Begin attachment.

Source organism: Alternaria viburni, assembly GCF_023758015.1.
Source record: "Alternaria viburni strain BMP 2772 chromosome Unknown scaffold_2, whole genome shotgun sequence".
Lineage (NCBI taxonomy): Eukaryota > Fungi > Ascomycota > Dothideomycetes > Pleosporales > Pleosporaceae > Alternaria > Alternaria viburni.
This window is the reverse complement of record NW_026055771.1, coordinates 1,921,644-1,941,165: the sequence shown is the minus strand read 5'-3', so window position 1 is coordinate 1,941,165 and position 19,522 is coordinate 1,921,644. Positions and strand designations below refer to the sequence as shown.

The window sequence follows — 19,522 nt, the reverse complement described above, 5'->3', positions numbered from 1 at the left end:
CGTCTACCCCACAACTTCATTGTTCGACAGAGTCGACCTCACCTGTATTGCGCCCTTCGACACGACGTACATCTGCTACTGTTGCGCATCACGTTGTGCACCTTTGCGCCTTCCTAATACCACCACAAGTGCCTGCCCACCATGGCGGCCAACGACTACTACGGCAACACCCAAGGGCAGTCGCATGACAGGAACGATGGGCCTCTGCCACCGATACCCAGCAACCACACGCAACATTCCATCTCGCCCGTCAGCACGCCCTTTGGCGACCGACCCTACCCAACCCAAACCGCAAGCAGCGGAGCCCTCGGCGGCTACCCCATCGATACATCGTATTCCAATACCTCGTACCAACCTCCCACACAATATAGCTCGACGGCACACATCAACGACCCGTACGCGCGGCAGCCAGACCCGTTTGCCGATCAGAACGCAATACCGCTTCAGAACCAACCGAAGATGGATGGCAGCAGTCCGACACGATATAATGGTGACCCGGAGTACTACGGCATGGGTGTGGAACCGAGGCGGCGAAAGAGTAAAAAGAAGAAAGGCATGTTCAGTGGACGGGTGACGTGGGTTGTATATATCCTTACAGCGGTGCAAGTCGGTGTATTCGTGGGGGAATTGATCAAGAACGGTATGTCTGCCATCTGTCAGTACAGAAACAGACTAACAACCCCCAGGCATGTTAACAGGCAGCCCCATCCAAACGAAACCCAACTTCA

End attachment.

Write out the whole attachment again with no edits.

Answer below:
Source organism: Alternaria viburni, assembly GCF_023758015.1.
Source record: "Alternaria viburni strain BMP 2772 chromosome Unknown scaffold_2, whole genome shotgun sequence".
Lineage (NCBI taxonomy): Eukaryota > Fungi > Ascomycota > Dothideomycetes > Pleosporales > Pleosporaceae > Alternaria > Alternaria viburni.
This window is the reverse complement of record NW_026055771.1, coordinates 1,921,644-1,941,165: the sequence shown is the minus strand read 5'-3', so window position 1 is coordinate 1,941,165 and position 19,522 is coordinate 1,921,644. Positions and strand designations below refer to the sequence as shown.

The window sequence follows — 19,522 nt, the reverse complement described above, 5'->3', positions numbered from 1 at the left end:
CGTCTACCCCACAACTTCATTGTTCGACAGAGTCGACCTCACCTGTATTGCGCCCTTCGACACGACGTACATCTGCTACTGTTGCGCATCACGTTGTGCACCTTTGCGCCTTCCTAATACCACCACAAGTGCCTGCCCACCATGGCGGCCAACGACTACTACGGCAACACCCAAGGGCAGTCGCATGACAGGAACGATGGGCCTCTGCCACCGATACCCAGCAACCACACGCAACATTCCATCTCGCCCGTCAGCACGCCCTTTGGCGACCGACCCTACCCAACCCAAACCGCAAGCAGCGGAGCCCTCGGCGGCTACCCCATCGATACATCGTATTCCAATACCTCGTACCAACCTCCCACACAATATAGCTCGACGGCACACATCAACGACCCGTACGCGCGGCAGCCAGACCCGTTTGCCGATCAGAACGCAATACCGCTTCAGAACCAACCGAAGATGGATGGCAGCAGTCCGACACGATATAATGGTGACCCGGAGTACTACGGCATGGGTGTGGAACCGAGGCGGCGAAAGAGTAAAAAGAAGAAAGGCATGTTCAGTGGACGGGTGACGTGGGTTGTATATATCCTTACAGCGGTGCAAGTCGGTGTATTCGTGGGGGAATTGATCAAGAACGGTATGTCTGCCATCTGTCAGTACAGAAACAGACTAACAACCCCCAGGCATGTTAACAGGCAGCCCCATCCAAACGAAACCCAACTTCA